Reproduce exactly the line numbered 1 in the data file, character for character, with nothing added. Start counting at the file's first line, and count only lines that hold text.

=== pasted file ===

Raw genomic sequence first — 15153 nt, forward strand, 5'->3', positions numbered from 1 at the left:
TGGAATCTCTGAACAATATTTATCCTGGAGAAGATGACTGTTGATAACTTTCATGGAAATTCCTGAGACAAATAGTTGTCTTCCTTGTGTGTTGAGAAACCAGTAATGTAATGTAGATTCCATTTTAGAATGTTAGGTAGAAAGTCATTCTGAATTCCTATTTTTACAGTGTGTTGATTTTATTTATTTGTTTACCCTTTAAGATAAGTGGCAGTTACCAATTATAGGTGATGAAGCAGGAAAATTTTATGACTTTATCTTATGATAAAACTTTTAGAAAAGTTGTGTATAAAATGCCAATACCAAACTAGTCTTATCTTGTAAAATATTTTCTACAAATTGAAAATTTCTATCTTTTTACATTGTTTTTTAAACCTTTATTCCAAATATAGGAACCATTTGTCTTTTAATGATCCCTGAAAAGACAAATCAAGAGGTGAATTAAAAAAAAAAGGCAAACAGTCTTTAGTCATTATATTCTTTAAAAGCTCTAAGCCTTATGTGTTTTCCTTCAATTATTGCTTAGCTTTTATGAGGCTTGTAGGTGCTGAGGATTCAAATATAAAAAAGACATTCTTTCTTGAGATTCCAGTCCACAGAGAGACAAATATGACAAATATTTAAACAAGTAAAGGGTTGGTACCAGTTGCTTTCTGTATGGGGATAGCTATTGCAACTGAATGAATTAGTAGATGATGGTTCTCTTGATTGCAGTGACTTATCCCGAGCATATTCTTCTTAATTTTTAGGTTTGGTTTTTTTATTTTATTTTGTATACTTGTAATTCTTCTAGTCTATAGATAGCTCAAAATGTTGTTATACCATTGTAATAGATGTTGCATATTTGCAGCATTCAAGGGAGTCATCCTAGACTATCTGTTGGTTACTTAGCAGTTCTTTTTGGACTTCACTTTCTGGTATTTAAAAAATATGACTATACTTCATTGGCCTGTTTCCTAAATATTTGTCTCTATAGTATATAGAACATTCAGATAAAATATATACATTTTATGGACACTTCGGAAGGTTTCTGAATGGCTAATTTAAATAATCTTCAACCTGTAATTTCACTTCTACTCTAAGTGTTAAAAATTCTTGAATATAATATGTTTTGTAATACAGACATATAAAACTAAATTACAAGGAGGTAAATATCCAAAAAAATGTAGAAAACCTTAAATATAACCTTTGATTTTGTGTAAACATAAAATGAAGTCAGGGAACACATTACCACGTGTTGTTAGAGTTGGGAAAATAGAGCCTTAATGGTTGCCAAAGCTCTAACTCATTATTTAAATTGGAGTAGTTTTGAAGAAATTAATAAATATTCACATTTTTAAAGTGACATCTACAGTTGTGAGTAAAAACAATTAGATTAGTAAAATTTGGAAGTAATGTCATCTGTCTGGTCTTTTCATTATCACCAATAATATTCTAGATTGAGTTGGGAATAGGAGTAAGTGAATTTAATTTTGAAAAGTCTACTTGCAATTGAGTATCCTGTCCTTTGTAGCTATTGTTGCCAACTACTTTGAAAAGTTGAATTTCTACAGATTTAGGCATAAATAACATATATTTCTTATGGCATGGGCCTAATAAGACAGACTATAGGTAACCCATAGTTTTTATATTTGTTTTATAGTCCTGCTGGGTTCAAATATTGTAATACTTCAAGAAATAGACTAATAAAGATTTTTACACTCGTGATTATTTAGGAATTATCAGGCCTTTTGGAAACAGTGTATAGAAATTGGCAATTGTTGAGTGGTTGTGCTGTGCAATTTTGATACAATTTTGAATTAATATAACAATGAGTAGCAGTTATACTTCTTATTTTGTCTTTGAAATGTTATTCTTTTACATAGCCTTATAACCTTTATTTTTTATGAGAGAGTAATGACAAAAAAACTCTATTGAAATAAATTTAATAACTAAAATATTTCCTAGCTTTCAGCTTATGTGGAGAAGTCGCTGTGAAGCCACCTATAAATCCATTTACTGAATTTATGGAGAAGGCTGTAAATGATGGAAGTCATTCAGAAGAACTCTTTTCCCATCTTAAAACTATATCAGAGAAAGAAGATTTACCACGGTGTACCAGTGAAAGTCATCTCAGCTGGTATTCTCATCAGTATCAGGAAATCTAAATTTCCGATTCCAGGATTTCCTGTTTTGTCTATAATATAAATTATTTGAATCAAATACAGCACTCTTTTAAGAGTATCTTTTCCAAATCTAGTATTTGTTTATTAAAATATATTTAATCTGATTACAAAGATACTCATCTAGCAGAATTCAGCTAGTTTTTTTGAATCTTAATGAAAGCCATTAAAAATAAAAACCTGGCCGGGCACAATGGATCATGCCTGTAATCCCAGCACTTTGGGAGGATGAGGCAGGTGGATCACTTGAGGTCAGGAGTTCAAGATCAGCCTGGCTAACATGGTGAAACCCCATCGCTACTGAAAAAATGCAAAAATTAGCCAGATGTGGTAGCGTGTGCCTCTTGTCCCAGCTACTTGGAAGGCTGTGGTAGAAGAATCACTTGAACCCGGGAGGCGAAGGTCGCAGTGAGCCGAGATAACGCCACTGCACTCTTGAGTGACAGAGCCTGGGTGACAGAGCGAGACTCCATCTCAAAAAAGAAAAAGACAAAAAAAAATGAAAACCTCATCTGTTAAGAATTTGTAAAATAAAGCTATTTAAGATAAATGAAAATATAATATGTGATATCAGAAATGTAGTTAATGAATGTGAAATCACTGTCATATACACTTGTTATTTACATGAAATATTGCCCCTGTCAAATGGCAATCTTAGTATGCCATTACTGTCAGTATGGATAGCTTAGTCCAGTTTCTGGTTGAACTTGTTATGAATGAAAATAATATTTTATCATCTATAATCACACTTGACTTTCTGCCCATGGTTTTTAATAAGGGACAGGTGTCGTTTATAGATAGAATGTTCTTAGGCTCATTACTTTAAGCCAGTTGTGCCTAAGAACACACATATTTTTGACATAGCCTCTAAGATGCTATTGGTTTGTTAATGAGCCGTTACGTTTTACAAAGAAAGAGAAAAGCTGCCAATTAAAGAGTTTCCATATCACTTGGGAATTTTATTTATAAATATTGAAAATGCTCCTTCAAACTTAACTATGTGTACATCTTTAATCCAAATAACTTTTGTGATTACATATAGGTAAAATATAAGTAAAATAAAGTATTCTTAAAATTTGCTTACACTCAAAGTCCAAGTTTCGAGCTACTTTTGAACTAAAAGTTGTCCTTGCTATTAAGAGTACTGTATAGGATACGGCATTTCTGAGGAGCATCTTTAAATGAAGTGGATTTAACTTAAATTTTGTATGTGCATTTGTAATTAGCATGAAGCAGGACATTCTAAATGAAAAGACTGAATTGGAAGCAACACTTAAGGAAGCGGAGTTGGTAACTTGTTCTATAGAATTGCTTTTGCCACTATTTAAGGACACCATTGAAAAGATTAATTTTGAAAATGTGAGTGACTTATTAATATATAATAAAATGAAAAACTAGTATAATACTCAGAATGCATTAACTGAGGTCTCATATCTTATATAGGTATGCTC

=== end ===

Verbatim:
Raw genomic sequence first — 15153 nt, forward strand, 5'->3', positions numbered from 1 at the left: